Jump to content

Eighth Charles Wheatstone Mornington Crescent Game


Recommended Posts

  • Replies 85
  • Created
  • Last Reply

Top Posters In This Topic

Well this game is in danger of becoming silly

 

Quite so. Can I just caution everyone that there are people on this forum who have never played this game and will be trying to work out what is going on. Anagrammatic tube maps and such are very amusing between experienced players like ourselves (Dragonfly & Falcon Hire, indeed! Love the diagonal implications of that) but mystifying to the outsider. Let's have some nice, clean play, lads.

 

Chris

Link to comment
Share on other sites

 

Well this game is in danger of becoming silly

 

Quite so. Can I just caution everyone that there are people on this forum who have never played this game and will be trying to work out what is going on. Anagrammatic tube maps and such are very amusing between experienced players like ourselves (Dragonfly & Falcon Hire, indeed! Love the diagonal implications of that) but mystifying to the outsider. Let's have some nice, clean play, lads.

 

Chris

 

Well said sir! And with the aim of keeping the game clean and palatable I'll move to Aldgate East which puts the whole sneaky lot of you jammed together in Nidd giving me the time to move to Amersham, then Caledonian Road, and finally on to.......<drumroll>..... Aldgate East!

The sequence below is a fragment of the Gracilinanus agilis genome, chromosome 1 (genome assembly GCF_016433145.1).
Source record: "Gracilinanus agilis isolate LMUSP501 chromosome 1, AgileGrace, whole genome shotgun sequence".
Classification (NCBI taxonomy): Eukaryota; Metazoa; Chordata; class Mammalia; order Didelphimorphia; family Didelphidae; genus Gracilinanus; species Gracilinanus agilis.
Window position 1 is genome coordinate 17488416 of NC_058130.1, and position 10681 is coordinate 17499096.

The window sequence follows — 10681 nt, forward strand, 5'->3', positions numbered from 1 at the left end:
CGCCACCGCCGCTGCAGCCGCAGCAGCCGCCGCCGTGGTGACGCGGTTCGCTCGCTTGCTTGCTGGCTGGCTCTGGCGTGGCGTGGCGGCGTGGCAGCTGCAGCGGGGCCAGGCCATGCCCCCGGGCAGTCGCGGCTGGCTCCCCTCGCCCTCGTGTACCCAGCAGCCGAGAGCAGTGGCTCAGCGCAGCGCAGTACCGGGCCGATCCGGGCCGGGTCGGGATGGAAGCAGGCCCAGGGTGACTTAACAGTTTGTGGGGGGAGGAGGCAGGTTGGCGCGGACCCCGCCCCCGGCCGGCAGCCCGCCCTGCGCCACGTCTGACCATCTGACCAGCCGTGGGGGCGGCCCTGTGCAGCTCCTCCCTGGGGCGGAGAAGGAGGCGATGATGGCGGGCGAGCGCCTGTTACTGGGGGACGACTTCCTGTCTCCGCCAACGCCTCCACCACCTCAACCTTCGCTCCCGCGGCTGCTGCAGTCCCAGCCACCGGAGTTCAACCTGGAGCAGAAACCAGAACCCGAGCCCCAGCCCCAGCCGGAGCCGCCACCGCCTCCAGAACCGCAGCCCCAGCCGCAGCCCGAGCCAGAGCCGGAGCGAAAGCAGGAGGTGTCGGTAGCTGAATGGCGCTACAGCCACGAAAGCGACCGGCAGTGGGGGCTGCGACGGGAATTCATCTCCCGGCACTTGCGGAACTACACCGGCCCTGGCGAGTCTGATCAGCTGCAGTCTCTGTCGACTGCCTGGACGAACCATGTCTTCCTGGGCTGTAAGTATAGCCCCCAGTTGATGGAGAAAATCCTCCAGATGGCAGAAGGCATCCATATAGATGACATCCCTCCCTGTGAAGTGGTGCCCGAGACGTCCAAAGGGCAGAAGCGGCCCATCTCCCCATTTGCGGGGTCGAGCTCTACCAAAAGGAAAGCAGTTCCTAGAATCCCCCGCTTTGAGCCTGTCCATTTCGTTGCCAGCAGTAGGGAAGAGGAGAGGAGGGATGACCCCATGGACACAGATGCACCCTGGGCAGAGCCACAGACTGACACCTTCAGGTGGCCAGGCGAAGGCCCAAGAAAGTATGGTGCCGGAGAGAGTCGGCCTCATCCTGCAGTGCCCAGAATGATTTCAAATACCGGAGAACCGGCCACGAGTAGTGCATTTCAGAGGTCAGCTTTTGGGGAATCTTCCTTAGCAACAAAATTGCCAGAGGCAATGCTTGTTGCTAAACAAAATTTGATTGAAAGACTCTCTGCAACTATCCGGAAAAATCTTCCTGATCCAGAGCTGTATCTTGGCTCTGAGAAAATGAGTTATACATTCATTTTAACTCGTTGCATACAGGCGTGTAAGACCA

A perfect Cratchet's Speckled Bottom (Appleton-le-street variation)! Bet you didn't see that one coming B)

Link to comment
Share on other sites

Well played!

 

McWherter's 1942 variation (war-time use restricted and now recently come to light under the 70 year rule), permits me to play Totteridge & Whetstone, thereby extricating myself from Nidd.

 

 

PS also found in the archives was a poster to be used in the event of the country being occupied which encourages Keep Calm And Play Mornington Crescent - surely some code that an invading force would be thoroughly perplexed by.

Edited by SteveS
Link to comment
Share on other sites

Getting dangerously close to water, but to get to Craven Cottage, it must be -

 

Putney Bridge

If it's water you are worried about, I respectively suggest applying the Finchley variation 2.3 for a play of New York's, Sheepshead Bay.